If you haven't already marked the ball, then mark it now, clean it and replace it ready to putt. I suggest that you avoid making any particular conscious effort to line up the markings on the ball with the target. If you normally draw a sighting line on your ball, either ignore it or don't do it for now.
Now stand 2-4 yards behind the ball on the line to your target. Face straight at the target, so that both your eyes are seeing the ball and the hole using your binocular vision.
Recall your visualisation of the putt and do your best to imagine the feeling and/or picture of the ball rolling along your expected line before hearing it fall in the hole.
Now, keeping that feeling and/or picture in your mind and, while maintaining your gaze at the ball and the hole, take your stance for a practice swing. Take a couple of practice swings while still looking simultaneously at the ball and hole.
As soon as you feel the practice swing is a good rehearsal for the putt you want to play, move as quickly and smoothly as you can and take up your stance to the ball. Only roughly align yourself to the hole - your unconscious will automatically allow for any misalignment.
Then take one slow look at the hole and as soon as your eyes return to the ball, notice how you automatically and unconsciously start your putter stroke and then stroke the putt. It really is that easy!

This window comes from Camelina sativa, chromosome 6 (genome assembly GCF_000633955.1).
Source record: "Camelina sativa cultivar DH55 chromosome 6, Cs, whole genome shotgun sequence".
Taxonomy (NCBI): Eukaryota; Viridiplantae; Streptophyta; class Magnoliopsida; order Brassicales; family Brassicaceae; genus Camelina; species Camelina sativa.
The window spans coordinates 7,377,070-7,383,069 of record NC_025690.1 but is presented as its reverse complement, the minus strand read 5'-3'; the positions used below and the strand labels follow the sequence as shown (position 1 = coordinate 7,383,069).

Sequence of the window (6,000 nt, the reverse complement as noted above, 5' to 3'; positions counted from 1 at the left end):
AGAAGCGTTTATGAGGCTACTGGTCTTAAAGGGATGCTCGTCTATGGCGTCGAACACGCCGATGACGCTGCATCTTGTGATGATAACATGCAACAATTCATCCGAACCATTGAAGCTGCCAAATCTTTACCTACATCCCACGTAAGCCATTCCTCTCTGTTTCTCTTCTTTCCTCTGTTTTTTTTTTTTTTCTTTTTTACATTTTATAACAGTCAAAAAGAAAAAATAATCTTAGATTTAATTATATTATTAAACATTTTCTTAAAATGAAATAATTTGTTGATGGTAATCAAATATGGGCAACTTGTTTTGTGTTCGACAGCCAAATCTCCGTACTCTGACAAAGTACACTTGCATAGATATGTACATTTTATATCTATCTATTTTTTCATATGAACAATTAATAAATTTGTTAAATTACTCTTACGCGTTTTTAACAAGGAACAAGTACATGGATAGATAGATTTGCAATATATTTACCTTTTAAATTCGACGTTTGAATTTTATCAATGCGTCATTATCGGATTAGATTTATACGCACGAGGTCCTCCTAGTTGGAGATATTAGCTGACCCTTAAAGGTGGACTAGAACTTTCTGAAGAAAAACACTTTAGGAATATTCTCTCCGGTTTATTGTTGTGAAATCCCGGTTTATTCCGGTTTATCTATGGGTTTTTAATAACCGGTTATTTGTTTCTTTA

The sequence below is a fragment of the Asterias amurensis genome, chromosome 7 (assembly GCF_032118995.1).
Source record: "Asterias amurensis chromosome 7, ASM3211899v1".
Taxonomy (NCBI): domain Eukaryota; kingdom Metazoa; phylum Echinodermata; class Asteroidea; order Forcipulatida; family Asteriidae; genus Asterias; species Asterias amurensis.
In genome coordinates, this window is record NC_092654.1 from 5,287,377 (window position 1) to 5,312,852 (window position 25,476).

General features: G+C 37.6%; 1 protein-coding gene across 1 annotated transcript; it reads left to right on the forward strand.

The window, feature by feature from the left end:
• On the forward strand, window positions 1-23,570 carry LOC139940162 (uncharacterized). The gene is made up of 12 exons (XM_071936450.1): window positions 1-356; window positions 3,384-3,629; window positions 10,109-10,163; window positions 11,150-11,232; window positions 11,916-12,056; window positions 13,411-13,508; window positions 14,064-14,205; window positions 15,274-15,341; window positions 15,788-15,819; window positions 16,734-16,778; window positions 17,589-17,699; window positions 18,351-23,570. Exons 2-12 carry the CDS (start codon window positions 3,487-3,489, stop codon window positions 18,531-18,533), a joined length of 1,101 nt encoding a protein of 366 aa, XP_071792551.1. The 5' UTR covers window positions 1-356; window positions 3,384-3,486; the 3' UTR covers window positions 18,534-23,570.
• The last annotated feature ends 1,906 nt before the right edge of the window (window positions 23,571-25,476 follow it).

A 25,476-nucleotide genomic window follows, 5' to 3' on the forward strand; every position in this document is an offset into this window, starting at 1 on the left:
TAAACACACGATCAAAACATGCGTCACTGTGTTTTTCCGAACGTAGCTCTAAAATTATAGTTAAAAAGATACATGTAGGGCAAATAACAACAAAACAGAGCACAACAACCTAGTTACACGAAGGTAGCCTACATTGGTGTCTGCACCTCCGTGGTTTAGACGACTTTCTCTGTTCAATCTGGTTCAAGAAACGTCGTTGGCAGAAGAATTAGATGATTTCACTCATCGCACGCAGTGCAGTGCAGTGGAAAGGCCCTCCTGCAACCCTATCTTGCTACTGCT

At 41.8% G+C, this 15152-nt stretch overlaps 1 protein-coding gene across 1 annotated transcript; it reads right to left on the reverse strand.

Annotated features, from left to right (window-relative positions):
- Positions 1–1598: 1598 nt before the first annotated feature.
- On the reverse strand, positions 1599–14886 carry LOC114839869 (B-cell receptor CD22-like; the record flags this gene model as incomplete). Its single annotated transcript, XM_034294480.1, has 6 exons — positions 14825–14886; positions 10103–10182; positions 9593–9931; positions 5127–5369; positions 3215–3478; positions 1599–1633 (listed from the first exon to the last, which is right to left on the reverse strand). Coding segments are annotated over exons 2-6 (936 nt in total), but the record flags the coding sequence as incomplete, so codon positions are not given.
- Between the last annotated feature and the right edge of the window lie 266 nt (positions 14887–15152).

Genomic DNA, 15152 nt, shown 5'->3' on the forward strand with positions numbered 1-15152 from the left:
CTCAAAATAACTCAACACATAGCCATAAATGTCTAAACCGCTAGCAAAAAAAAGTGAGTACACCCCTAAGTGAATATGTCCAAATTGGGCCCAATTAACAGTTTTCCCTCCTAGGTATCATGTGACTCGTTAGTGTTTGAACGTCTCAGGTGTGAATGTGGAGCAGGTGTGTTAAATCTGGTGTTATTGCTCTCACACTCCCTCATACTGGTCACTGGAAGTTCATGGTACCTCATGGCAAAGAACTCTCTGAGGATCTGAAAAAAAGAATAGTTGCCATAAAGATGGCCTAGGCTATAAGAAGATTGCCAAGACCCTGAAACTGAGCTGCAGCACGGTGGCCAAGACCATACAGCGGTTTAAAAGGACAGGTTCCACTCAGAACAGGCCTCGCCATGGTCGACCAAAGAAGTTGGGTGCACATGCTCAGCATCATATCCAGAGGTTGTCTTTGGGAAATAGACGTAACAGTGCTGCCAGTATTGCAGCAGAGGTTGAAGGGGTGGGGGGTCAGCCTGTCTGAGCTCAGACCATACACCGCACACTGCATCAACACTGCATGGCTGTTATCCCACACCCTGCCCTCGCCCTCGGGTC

So why does this work? Well, the object is to get all the conscious thought and analysis out of the way. Then you can hand over control to your unconscious mind to finally assess the shot and hit the putt. Looking at the hole with both eyes while you get the feel of the putter stroke allows your unconscious mind to take in all the information it needs to deliver the putt that you saw or felt in step 1.
Finally, the faster you can smoothly take your stance, look at the hole and start your swing, the more of that unconscious information you'll retain. It'll also mean that there's less time for the conscious mind to step in and start analysing things again - potentially sowing the seeds of doubt.
Remember that you can use this technique for chips and, with practice, for longer shots as well. It's also a good technique for overcoming the Yips for both putting and chipping.
It's good enough for Darren Clarke to win the Open Championship
Did you watch Darren Clarke winning the Open Championship at Royal St Georges? If you did, then you'll have seen him using a very similar routine to the Six Steps to Unconscious Putting. I have to admit that I was surprised and delighted, because I'd only told a few people about the technique at that time.
Now I'm not suggesting that Darren heard about it from one of my contacts. However, it obviously helped him to overcome some of the "demons" that seemed to be afflicting his putting confidence over the years. The Six Steps and his action of gripping left hand low and then re-gripping right hand low were clearly keeping his conscious mind occupied while he's just trusting his unconscious mind to hit the putts. It certainly seemed to be working for him.
About the Author
Andrew Fogg, the Golf Hypnotist, is an enthusiastic golfer, hypnotherapist and NLP Master Practitioner. He is a golf psychologist and author of a recently published book "The Secrets of Hypnotic Golf" and a series of Golf Hypnosis audio programmes. For more please visit the website: www.golf-hypnotist.com